Salford Sporting Memories

Sporting Memories

Sport has been part of the people Salford's lives for a very long time. Whether you are a supporter or a player, if you live in Salford, sport will have touched your life. This project, run by Salford Museum and Art Gallery, has supported older people in reconnecting with their sporting heritage through reminiscence and object handling.

Salford RugbySalford Sporting Memories is funded by Salford Clinical Commissioning Group’s Innovation Fund and The Booth Charities. It is a year-long project aiming to bring sport back into the lives of those that may have lost touch with their sporting heritage. Since autumn 2015, the project team have been working with older people in Salford living with dementia, depression or other mental health issues, or who may be experiencing loneliness or isolation, to introduce them back into healthy social and physical activity.

Participants, partner organisations and staff marked the project’s achievements at a lively celebration event on 19th July 2016 at Eccles RFC that included talks, tours, pies and a sports quiz.

In  partnership with the Sporting Memories Network, the project has delivered training to 34 staff and volunteers to support sporting reminiscence sessions with participants and groups in 15 venues across Salford, including care homes, day centres, sheltered housing schemes, buddy clubs and community centres.  Sessions have focused on national sporting icons, or famous events such as the 1966 World Cup, as well as local sports venues, teams and achievements. Images and handling objects from the collections at Salford Museum and Art Gallery continue to stimulate personal memories and stories relating to sport. Many of these are sensory, from the roar of the crowd in a stadium or the Grandstand theme tune, to the taste and smell of a half-time pie, and these sessions aim to bring out these memories.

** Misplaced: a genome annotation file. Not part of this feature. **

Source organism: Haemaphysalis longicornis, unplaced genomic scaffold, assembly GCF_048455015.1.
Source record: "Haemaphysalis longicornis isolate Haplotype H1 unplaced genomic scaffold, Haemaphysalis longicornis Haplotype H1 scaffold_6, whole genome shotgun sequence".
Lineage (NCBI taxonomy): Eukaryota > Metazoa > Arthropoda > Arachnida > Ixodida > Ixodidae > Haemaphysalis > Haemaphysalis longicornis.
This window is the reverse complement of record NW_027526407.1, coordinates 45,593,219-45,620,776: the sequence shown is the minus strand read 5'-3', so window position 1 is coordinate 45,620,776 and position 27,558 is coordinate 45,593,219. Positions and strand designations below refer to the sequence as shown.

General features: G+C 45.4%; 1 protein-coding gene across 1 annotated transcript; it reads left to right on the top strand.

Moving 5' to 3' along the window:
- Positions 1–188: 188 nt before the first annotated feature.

Through this interaction, Salford Sporting Memories aims to continue to help prevent loneliness and social isolation among older people. Chris Sewards, Dementia Lead at Humphrey Booth Resource Centre, Swinton, a key project partner, says,

“Reminiscence and the solid ground of the past can boost the self-esteem, confidence and mood of people living with dementia. Sport is part of the fabric of everyday life, and the emotions associated with it, the `triumph and disaster’, are preserved and vivid until late into the dementia journey. For this reason, we are excited about how Sporting Memories can contribute to the maintenance of skills for as long as possible.”

Evidence suggests that maintaining mental and physical wellbeing, as well as independence, can go some way towards preventing cognitive decline. The project also continues to identify and develop existing and new opportunities for participants to access further healthy physical and social activities, from trying out walking football to attending one of the new Salford’s new Sporting Memories Groups, and start to embed them as part of a healthy and engaged lifestyle.

Come along and share your sporting memories at our new FREE Sporting Memories sessions at Swinton Library, which take place on the first Monday of each month from, 2-3pm. Check out the Libraries things to do section of our website for the next session.